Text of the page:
Sunday, 23 October 2016

on the absence of a velvet rope separating the VIPs from the Hoi Polloi in the kingdom of God

Luke 18.9-14 — The Pharisee and the Tax Collector

Life isn’t a competition.

You wouldn’t necessary think so to listen to some people. We’ve all met those who delight in getting a bargain, and have paid less for something than others. There’s nothing worse than going on holiday and hearing the people at the next table gloat about how they paid much less for their holiday than you. Or those who get access to something rare and exclusive, then love to crow about it; perhaps a seat upgrade on a plane, or the guest list for a VIP event. The sort of things, in fact, that usually never happen to the rest of us.

And then there are the people who delight in telling you how they talked their way out of a tricky situation, like the time they were caught speeding but wangled their way out of getting a ticket. Or how they managed to claim benefits to which they weren’t entitled, or used clever accountancy to get out of paying taxes, and feel smart for getting one over on the system.

What all those people have in common is they live their lives as if it is a competition and they only feel they have succeeded when they get something over on the rest of us.

Well its easy to think about such people and tut-tut at them, but Jesus tells a story (Luke 18.9-14) in which we might be made to realise that we are all a little bit competitive, that we all have people we like to look down on as a way of making us feel more successful and better. Or sometimes we might even put ourselves down by comparing ourselves unfavourably to others we believe to be better or more successful than us, which is just as bad. It is a kind of competitive way of living which operates through comparisons, out if which we either seek a false sense of security or reassurance about our own goodness, or fuel low self-esteem because we can only see ourselves as a failure in comparison to others who are brighter, more succesful, richer, better looking or more popular.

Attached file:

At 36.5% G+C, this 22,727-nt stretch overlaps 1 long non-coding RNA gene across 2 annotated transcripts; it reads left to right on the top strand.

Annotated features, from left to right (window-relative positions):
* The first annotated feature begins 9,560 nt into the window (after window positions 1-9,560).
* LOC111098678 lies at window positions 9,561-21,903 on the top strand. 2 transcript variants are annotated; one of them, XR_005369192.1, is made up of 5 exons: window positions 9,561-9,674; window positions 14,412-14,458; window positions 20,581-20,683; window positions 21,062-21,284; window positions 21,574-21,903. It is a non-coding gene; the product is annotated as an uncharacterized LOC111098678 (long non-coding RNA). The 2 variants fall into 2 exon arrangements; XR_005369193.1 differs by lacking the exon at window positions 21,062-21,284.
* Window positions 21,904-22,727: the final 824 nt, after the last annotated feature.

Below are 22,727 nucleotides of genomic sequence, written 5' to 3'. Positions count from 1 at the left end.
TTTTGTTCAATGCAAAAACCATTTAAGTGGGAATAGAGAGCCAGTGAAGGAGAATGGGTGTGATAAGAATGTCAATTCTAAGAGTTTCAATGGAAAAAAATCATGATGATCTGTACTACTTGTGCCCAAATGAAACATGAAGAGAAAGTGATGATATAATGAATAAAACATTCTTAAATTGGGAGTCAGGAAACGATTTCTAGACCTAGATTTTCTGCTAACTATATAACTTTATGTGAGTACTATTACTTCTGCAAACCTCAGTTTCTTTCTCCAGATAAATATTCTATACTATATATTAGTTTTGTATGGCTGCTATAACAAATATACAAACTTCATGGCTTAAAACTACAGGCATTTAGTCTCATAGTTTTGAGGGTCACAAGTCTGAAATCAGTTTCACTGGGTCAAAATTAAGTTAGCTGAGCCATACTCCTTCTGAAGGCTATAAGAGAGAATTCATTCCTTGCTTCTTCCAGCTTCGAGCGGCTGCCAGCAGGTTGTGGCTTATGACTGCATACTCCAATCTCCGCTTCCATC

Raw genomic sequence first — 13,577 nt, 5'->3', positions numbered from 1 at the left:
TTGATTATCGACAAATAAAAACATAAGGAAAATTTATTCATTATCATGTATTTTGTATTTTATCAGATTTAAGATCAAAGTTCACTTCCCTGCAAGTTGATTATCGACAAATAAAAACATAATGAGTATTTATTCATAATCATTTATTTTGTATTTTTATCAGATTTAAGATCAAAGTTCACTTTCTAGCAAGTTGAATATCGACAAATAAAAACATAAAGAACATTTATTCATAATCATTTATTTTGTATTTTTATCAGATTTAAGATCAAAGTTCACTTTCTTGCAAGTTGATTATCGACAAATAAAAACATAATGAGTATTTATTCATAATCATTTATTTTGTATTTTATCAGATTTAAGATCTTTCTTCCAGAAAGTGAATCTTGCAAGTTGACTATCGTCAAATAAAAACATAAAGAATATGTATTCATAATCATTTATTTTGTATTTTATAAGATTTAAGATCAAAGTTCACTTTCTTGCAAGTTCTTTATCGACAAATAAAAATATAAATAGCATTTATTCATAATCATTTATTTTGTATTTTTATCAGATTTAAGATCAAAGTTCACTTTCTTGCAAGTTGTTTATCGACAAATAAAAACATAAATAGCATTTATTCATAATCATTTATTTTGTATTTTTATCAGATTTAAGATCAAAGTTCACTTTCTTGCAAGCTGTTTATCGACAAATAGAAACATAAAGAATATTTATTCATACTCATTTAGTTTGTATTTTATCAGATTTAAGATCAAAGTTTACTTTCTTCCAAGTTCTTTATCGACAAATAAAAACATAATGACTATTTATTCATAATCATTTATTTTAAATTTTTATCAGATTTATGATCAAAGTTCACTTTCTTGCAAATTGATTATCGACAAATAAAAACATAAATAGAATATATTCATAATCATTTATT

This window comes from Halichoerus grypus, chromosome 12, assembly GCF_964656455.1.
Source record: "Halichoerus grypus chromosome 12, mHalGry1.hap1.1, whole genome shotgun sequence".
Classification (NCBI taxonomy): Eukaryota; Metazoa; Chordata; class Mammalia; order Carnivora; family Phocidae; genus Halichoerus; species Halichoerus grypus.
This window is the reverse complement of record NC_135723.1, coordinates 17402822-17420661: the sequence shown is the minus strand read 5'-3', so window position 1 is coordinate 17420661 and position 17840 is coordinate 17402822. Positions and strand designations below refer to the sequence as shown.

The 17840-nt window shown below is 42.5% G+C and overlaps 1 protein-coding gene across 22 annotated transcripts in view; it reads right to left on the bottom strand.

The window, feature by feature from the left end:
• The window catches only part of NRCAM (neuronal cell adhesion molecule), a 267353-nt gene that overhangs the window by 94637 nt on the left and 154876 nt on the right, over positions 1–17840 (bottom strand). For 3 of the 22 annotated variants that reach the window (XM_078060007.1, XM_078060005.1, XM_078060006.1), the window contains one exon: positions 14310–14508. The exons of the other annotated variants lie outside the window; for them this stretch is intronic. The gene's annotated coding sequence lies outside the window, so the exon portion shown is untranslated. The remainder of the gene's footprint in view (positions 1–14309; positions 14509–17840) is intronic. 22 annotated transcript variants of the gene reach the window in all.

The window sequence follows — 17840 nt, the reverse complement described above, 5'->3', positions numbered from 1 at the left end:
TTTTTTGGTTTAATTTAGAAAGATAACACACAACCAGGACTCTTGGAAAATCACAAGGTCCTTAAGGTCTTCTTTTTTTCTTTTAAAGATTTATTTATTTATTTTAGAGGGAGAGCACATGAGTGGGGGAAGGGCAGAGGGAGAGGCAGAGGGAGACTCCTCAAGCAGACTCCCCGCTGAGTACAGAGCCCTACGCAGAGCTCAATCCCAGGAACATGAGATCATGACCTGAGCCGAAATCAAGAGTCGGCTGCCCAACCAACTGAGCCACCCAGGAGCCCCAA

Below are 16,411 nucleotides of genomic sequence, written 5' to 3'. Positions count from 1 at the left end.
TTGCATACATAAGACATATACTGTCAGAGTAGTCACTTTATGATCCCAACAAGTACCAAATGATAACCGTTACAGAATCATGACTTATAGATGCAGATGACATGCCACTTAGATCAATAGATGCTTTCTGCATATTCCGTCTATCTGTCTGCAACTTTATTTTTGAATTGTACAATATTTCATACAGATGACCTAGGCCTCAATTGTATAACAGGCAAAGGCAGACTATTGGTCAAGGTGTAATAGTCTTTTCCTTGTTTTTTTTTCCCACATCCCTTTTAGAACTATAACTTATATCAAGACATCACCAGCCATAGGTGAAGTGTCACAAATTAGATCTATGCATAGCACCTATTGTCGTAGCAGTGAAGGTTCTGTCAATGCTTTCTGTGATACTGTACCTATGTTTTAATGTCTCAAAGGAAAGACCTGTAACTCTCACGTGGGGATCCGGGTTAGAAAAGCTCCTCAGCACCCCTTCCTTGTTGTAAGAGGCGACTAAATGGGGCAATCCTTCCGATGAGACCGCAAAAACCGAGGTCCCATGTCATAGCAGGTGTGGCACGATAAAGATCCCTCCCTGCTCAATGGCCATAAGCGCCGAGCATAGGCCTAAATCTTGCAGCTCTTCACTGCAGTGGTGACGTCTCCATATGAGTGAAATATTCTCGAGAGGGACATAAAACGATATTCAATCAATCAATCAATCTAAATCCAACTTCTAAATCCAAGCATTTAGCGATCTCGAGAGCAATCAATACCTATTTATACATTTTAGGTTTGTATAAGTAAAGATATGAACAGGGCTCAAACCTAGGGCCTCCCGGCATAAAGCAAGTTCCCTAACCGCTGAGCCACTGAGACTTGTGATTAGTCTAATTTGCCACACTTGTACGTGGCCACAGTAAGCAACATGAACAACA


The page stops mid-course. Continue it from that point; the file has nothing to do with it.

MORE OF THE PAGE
In the time of Jesus it was the religious leaders who most obviously looked down on others. In this story he illustrates that point:

‘Two men went up to the temple to pray, one a Pharisee and the other a tax-collector. The Pharisee, standing by himself, was praying thus, “God, I thank you that I am not like other people: thieves, rogues, adulterers, or even like this tax-collector. I fast twice a week; I give a tenth of all my income.” But the tax-collector, standing far off, would not even look up to heaven, but was beating his breast and saying, “God, be merciful to me, a sinner!”

In Britain we love an underdog: that person who seems least likely to triumph then succeeds against all the odds. Reading this parable of Jesus might easily play to those instincts. There’s the sleazy, swindling tax collector who comes good in the end, while the proud upstanding religious leader is brought low by his own self-regard and pride.

Tread very carefully here. It isn’t a competition. Do not be too quick to identify yourself with the little guy who comes good in the end. Perhaps Jesus is suggesting that the person most of us should identify with is the Pharisee — the one who is not humble enough to see himself as he really is; the one who looks down on others and stokes his own pride by comparing himself with somebody else.

Of course the repentant tax collector does come good in the end. But the Pharisee isn't altogether a bad person either. He really has given away a tenth of his income; he actually does fast twice a week. He is a good faithful person. The mistake he makes, though, is that his righteousness is centred on himself and not on God. This is the point that the cheating tax collector understands. His righteousness comes from God. And when you get that point, you understand that it is not our place to judge other people, to compare ourselves with them or form opinions about whether we are better or worse than them. Because for all of us, true righteousness can only come from God, not through anything we have done but through God’s grace.

As the saying goes, the ground at the foot of the cross is level. There is no cause to play the competitive game of insiders and outsiders, who’s better and who’s worse.

When Jesus died on the cross, the veil in the temple was torn. The very thing that divided the priests from the people no longer existed. There are no insiders in the kingdom of God, nobody gets special access, or attention or favours when it comes to God. No special upgrades, no velvet rope to keep the hoi polloi from the VIPs. It is for all of us. But we can only really claim our status as equal citizens of God’s kingdom when we stop looking down on others, or thinking that others are better than us.

‘For all who exalt themselves will be humbled, but all who humble themselves will be exalted.’

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